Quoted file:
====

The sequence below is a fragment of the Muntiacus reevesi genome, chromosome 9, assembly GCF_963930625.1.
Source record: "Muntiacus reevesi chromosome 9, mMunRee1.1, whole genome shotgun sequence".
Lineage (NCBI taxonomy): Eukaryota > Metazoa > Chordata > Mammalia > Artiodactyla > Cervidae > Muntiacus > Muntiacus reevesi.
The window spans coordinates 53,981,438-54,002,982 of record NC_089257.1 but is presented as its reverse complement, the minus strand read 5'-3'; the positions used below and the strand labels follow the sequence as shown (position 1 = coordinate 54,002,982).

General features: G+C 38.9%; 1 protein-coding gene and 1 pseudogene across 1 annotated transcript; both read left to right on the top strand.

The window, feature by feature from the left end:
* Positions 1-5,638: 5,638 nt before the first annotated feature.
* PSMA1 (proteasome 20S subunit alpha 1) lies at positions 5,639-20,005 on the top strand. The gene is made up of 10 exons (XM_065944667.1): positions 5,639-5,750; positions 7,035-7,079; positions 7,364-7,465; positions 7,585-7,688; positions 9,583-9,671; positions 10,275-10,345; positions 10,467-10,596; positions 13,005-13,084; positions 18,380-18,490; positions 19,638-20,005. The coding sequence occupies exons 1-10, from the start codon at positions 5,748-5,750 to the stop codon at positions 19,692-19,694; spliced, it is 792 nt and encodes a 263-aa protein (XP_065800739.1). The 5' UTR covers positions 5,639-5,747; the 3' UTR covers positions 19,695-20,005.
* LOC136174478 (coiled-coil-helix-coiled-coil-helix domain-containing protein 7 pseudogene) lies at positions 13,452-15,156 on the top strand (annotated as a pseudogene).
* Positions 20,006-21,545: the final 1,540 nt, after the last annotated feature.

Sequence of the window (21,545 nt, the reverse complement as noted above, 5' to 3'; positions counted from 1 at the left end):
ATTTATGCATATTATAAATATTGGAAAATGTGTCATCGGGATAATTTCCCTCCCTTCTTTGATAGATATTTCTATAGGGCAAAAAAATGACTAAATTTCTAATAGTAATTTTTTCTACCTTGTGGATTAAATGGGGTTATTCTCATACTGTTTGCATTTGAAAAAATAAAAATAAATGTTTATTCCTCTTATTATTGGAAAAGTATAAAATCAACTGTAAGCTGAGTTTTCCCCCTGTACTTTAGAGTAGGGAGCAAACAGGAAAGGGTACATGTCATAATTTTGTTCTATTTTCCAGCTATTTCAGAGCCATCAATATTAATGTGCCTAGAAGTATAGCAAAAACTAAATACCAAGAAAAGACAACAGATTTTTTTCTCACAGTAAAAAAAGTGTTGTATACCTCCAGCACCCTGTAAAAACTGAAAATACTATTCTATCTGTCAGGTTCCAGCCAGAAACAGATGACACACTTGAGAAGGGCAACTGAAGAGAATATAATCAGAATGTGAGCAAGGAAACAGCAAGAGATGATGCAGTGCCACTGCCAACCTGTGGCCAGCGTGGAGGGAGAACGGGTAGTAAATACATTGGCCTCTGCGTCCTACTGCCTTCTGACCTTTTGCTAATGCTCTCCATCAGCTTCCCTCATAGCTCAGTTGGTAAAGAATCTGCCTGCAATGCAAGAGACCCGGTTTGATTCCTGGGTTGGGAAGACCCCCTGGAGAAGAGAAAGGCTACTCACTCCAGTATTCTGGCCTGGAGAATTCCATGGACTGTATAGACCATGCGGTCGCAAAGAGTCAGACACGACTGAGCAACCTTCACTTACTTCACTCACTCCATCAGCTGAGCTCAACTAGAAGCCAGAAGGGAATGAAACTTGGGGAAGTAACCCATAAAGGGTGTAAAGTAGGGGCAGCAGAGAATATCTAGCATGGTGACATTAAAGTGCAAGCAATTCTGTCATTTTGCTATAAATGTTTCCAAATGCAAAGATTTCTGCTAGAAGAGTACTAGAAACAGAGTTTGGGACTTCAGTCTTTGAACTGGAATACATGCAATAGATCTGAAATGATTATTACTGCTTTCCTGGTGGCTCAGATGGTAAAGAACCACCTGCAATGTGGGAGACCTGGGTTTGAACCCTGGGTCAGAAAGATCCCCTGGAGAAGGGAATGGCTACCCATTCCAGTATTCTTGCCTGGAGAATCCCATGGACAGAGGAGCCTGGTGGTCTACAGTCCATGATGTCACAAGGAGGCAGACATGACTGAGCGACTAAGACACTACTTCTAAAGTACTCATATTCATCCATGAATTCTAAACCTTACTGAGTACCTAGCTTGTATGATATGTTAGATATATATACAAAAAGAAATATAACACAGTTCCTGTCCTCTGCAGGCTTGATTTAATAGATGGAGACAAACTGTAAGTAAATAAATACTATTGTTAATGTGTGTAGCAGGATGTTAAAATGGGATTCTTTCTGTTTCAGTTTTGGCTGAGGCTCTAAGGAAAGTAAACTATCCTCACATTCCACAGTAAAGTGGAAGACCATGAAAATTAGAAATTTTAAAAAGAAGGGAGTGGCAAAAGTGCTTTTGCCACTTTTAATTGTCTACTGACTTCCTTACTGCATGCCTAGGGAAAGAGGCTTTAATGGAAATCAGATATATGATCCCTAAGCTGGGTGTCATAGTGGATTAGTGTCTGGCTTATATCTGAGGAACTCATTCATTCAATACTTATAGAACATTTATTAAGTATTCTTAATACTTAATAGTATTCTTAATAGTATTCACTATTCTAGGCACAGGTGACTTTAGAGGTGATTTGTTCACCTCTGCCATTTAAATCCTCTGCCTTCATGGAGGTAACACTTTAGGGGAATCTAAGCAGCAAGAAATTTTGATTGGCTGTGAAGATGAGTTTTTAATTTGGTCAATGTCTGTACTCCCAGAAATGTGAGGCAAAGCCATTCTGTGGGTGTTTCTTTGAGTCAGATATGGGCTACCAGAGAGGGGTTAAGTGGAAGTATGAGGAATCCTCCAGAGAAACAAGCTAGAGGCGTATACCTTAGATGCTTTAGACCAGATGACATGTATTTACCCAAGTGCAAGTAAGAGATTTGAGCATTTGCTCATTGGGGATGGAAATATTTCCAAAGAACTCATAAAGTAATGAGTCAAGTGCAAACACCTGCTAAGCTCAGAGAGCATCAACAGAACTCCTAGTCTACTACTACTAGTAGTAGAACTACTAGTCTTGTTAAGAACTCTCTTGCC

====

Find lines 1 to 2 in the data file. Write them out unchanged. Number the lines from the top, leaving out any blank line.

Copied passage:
The sequence below is a fragment of the Muntiacus reevesi genome, chromosome 9, assembly GCF_963930625.1.
Source record: "Muntiacus reevesi chromosome 9, mMunRee1.1, whole genome shotgun sequence".